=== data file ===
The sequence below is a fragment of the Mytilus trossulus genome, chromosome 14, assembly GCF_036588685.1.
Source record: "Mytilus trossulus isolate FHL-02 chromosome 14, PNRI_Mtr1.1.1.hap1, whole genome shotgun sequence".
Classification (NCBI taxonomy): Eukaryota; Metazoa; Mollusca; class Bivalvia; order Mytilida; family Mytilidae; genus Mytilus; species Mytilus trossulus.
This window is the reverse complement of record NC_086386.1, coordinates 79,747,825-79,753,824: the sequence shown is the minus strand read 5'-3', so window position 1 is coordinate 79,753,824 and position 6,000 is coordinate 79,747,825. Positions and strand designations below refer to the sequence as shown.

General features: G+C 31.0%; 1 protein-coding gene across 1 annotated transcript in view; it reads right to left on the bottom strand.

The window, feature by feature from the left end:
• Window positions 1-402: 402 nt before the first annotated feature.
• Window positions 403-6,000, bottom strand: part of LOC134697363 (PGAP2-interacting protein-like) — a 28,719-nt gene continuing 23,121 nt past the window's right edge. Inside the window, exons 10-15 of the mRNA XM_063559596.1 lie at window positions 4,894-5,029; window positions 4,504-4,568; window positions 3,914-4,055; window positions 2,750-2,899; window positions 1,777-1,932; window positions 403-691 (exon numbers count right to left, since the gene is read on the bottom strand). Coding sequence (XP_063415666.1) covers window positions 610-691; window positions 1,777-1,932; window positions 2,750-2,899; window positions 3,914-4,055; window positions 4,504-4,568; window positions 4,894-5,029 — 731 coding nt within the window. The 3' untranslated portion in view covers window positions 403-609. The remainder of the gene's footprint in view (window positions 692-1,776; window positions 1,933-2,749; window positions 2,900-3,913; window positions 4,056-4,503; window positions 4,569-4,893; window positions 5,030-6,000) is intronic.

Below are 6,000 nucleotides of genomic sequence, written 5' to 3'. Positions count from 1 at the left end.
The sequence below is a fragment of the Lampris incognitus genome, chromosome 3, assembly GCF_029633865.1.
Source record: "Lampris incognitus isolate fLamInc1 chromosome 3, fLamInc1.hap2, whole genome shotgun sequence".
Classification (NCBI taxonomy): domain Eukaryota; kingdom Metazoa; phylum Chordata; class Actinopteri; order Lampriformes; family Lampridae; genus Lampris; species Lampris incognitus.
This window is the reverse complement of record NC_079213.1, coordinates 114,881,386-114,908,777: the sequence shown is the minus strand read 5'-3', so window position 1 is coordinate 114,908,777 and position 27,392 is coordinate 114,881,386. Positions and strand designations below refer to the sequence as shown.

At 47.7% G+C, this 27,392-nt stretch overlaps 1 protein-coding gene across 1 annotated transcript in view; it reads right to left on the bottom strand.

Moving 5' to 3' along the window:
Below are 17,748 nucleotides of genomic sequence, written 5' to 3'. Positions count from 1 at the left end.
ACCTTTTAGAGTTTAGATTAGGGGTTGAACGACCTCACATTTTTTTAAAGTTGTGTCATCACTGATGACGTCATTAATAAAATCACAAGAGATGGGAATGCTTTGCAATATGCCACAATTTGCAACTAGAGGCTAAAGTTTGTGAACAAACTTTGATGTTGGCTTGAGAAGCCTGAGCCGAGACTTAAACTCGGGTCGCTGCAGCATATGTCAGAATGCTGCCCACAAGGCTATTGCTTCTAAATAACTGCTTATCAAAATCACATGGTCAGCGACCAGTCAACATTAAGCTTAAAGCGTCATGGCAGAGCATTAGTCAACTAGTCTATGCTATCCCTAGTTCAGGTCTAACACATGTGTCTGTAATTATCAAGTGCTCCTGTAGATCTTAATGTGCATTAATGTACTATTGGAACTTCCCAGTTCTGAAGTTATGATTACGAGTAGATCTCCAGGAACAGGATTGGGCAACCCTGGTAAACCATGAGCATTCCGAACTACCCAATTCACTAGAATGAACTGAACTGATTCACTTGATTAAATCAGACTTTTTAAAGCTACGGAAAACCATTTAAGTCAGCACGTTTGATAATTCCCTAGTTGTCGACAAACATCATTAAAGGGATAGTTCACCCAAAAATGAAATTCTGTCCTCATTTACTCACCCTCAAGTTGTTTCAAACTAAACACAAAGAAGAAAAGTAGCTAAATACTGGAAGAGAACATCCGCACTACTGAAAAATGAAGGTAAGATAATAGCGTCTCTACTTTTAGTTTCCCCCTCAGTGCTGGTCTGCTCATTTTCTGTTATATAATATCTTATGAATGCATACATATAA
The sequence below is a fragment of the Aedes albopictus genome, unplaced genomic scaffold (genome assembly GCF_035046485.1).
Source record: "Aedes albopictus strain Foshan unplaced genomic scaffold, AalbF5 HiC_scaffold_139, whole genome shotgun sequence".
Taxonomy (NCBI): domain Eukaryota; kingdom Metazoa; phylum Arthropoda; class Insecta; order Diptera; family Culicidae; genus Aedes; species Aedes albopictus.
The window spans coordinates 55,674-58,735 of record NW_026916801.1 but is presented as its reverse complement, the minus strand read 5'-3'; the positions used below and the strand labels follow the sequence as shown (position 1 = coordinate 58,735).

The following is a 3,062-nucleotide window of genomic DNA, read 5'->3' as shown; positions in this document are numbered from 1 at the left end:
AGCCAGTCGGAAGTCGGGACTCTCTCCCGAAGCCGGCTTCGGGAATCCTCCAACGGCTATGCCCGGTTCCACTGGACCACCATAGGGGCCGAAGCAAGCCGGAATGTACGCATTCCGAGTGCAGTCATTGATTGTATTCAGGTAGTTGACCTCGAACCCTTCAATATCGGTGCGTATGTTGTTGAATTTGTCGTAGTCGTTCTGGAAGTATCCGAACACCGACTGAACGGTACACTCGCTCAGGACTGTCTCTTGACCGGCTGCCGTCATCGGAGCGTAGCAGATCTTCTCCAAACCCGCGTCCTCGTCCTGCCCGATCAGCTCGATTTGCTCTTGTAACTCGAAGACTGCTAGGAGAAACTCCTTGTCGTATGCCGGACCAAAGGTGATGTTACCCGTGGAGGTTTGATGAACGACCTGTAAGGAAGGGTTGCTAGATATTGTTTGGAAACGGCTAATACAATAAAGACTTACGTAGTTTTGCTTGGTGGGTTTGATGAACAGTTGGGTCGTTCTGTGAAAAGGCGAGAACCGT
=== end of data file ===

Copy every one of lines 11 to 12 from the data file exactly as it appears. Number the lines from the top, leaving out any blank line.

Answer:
Source record: "Lampris incognitus isolate fLamInc1 chromosome 3, fLamInc1.hap2, whole genome shotgun sequence".
Classification (NCBI taxonomy): domain Eukaryota; kingdom Metazoa; phylum Chordata; class Actinopteri; order Lampriformes; family Lampridae; genus Lampris; species Lampris incognitus.